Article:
Why You Should Never Flush Tampons
Let’s have a heart-to-heart, ladies. You’re just wrapping up your period, there’s a used tampon, and the toilet is right there… It’s tempting, isn’t it? Just a quick drop-and-flush and it’s out of your life, right?
But wait a moment, what happens after you flush it? It doesn’t simply vanish into thin air, no matter how much we’d like it to.
As convenient as it seems, this simply isn’t the right way to dispose of your used tampons. Let’s take a look at some of the reasons why below.
5 reasons why you shouldn’t flush your tampons
1. Tampons and pipes aren’t buddies
Did you know your seemingly harmless tampon could throw a real tantrum in the sewer system? Unlike toilet paper, tampons are designed to absorb and retain fluid, causing them to expand significantly.
So, when you flush them, they don’t break down like the TP does. Instead, they cause obstruction and backups in your pipes, which could lead to costly plumbing problems. So, unless you fancy a visit from a plumber, it’s best to give flushing a miss.
2. Sewer systems and water treatment plants suffer
Even if your tampon somehow makes it past your pipes, it’s still not a welcome guest in the sewer system. Most water treatment facilities aren’t equipped to deal with them, as they’re designed to remove human waste and toilet paper, not expandable cotton products.
Tampons often end up in filters that require manual cleaning. Imagine being the guy who has to fish out those flushed tampons? Not a fun day at work, huh?
3. Tampons and the environment have a strained relationship
You might be asking yourself, “Okay, but what if my tampon escapes the water treatment plant?” Well, my friend, then it ends up contributing to environmental pollution. If not removed during the treatment process, they can end up in rivers, seas, and beaches, causing harm to aquatic life.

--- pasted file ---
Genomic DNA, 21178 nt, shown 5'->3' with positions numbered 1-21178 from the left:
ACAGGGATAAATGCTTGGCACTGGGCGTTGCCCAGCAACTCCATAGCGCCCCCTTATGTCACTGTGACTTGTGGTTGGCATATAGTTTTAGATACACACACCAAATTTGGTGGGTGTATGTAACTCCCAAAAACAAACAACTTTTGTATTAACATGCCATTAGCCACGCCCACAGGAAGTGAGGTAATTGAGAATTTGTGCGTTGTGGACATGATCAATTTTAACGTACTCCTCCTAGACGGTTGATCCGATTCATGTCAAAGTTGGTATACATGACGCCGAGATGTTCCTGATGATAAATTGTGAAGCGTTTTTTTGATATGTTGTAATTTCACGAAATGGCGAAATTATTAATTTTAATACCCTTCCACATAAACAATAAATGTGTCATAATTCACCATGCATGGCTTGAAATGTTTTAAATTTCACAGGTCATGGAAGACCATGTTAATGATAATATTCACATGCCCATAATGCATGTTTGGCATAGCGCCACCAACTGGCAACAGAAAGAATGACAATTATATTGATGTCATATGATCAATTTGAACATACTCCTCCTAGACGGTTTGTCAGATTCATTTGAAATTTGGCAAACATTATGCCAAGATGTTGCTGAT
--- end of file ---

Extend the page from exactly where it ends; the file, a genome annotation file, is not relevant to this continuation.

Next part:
These tampons take years, sometimes even centuries, to decompose, unlike natural waste. So, you know, a tiny bit selfish to our planet pals there.
4. The wildlife might mistake your tampons for lunch
No joke here, this is serious. Tampons, sanitary pads, and other personal hygiene items can be mistaken for food by animals, especially if they’ve made it into rivers or oceans. This can cause injury or death to the creature.
But aside from that, if you’re a frequent consumer of seafood, there’s a fair chance that what goes around could potentially come around. Meaning, there’s a not-so-appetizing risk that your flushed tampons could indirectly end up back on your dinner plate (which, honestly, would serve you right).
5. In some places, it’s illegal (Yeah, you heard right)
In certain parts of the world, it’s against the law to flush tampons. Some locations have strict regulations about what can and cannot be flushed due to their delicate or already overwhelmed sewage systems.
Some of the places that are particularly sensitive when it comes to this practice are as follows:
- Greece: Their sewerage systems aren’t equipped to deal with anything other than human waste and a small amount of toilet paper. Hence, you’re advised not to flush tampons.
- Egypt: Much like Greece, Egypt’s plumbing and sewage systems can’t handle flushed tampons.
- Rural Areas: In rural regions across the globe, especially those that rely on septic tanks, flushing tampons is highly discouraged due to the potential for blockages.
- Boat Marinas: On a different note, many marinas around the world (both fresh and salt water) have regulations against flushing anything but human waste due to the potential environmental impact.
- Hawaii: While not explicitly illegal, Hawaii discourages flushing of non-degradable items, including tampons, due to its sensitive marine environment.
Violating these rules could result in hefty fines.
Wrapping things up
So, what’s the takeaway? Disposing of tampons responsibly might not be as convenient as a quick flush, but it’s clearly the smarter and more considerate move.
By binning your tampons as opposed to flushing them, you’re showing respect to the not-so-glam side of our infrastructure, the hardworking folks at water treatment plants, the diverse wildlife that calls our oceans and rivers home, and even your own seafood dinner.
Moreover, you’re dodging a real bullet by not inviting a potential plumbing disaster in your home or workplace. You know what they say, “Prevention is better than cure,” or in this case, “An ounce of prevention is worth a pound of plumbing repairs.”